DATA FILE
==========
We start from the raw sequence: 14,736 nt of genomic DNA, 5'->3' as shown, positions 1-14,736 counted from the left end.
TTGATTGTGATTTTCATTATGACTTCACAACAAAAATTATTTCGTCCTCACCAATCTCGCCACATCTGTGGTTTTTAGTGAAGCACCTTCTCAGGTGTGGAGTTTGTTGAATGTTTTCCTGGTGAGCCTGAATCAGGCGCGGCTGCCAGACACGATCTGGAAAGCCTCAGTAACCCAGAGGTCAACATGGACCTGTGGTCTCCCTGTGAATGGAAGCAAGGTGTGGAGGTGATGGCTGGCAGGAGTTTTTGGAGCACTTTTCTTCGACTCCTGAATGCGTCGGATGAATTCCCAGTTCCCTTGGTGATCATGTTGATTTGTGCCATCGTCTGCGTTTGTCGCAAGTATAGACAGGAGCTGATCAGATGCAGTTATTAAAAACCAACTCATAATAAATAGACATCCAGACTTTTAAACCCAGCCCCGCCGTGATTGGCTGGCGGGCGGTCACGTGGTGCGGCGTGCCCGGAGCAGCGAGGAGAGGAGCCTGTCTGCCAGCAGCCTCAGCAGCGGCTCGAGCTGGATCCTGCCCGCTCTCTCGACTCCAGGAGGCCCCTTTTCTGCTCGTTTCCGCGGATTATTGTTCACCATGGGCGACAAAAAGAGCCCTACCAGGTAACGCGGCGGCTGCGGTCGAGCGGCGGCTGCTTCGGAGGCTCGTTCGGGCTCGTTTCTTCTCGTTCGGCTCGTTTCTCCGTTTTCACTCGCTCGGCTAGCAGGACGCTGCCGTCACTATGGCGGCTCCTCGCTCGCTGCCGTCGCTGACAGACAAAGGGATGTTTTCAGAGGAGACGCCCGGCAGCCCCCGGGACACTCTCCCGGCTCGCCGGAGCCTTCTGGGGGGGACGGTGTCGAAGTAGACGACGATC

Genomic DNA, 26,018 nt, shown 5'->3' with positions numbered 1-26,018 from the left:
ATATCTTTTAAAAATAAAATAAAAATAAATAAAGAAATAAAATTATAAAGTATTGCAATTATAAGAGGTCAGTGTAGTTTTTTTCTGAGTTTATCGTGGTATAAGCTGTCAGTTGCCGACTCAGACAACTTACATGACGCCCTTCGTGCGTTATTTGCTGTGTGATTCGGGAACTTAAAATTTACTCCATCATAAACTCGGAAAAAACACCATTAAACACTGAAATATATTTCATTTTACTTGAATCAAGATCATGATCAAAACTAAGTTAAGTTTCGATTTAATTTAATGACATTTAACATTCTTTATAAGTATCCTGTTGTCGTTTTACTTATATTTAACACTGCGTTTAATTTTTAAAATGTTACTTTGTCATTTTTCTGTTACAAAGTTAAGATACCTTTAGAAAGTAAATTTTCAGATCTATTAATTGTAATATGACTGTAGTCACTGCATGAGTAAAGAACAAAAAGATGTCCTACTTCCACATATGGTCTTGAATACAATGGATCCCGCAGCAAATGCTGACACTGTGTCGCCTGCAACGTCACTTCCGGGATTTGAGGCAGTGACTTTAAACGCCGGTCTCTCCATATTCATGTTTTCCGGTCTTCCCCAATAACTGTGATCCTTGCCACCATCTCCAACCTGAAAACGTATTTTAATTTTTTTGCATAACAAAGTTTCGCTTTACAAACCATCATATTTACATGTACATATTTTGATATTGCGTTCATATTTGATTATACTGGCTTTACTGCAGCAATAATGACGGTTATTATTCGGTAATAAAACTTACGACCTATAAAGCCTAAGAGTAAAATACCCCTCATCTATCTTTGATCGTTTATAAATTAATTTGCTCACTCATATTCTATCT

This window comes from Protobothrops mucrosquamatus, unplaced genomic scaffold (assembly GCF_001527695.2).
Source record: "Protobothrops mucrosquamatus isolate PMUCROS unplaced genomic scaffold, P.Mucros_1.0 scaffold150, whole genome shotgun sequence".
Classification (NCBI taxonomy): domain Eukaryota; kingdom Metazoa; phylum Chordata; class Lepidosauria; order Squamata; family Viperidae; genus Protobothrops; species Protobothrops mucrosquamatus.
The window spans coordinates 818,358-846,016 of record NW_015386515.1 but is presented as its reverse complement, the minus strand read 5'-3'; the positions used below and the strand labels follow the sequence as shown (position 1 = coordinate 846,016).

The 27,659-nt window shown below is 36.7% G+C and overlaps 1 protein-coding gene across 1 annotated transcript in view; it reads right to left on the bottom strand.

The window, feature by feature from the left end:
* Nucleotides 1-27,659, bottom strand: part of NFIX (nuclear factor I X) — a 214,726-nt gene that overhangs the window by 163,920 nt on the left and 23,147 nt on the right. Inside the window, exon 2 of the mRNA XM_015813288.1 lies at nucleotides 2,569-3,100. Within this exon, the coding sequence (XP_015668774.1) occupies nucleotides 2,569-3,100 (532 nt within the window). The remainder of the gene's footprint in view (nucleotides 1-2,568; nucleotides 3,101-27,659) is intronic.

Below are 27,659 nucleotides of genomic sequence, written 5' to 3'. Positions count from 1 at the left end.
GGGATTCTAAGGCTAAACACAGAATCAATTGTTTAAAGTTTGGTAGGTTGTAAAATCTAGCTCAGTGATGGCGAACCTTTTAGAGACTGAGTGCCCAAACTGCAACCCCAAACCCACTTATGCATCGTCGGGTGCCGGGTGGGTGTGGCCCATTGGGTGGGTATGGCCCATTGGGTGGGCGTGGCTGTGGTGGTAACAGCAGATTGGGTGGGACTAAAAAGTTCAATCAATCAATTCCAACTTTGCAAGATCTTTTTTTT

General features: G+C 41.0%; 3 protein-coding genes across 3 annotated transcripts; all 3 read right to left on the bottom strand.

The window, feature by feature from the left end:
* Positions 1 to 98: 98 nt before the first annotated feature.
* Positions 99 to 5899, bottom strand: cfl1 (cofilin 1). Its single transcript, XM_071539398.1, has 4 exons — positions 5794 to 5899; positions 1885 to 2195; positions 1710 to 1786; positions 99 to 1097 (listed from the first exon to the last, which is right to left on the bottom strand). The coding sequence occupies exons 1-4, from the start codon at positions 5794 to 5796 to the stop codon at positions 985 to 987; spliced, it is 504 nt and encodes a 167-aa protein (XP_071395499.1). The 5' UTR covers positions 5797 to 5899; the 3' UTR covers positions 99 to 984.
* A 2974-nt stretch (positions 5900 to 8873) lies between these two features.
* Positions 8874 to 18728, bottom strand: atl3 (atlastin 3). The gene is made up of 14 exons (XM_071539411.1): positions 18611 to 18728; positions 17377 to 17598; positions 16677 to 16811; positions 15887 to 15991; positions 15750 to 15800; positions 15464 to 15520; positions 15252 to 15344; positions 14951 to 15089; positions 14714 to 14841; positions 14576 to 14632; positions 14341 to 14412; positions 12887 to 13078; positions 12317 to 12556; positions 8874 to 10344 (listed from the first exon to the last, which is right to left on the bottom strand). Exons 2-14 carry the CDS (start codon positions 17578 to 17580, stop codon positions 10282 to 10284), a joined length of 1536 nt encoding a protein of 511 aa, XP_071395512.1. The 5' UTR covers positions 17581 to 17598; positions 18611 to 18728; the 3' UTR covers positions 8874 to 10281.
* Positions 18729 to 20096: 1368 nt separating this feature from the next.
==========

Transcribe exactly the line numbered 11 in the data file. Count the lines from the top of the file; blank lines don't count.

* Nucleotides 1-27,659, bottom strand: part of NFIX (nuclear factor I X) — a 214,726-nt gene that overhangs the window by 163,920 nt on the left and 23,147 nt on the right. Inside the window, exon 2 of the mRNA XM_015813288.1 lies at nucleotides 2,569-3,100. Within this exon, the coding sequence (XP_015668774.1) occupies nucleotides 2,569-3,100 (532 nt within the window). The remainder of the gene's footprint in view (nucleotides 1-2,568; nucleotides 3,101-27,659) is intronic.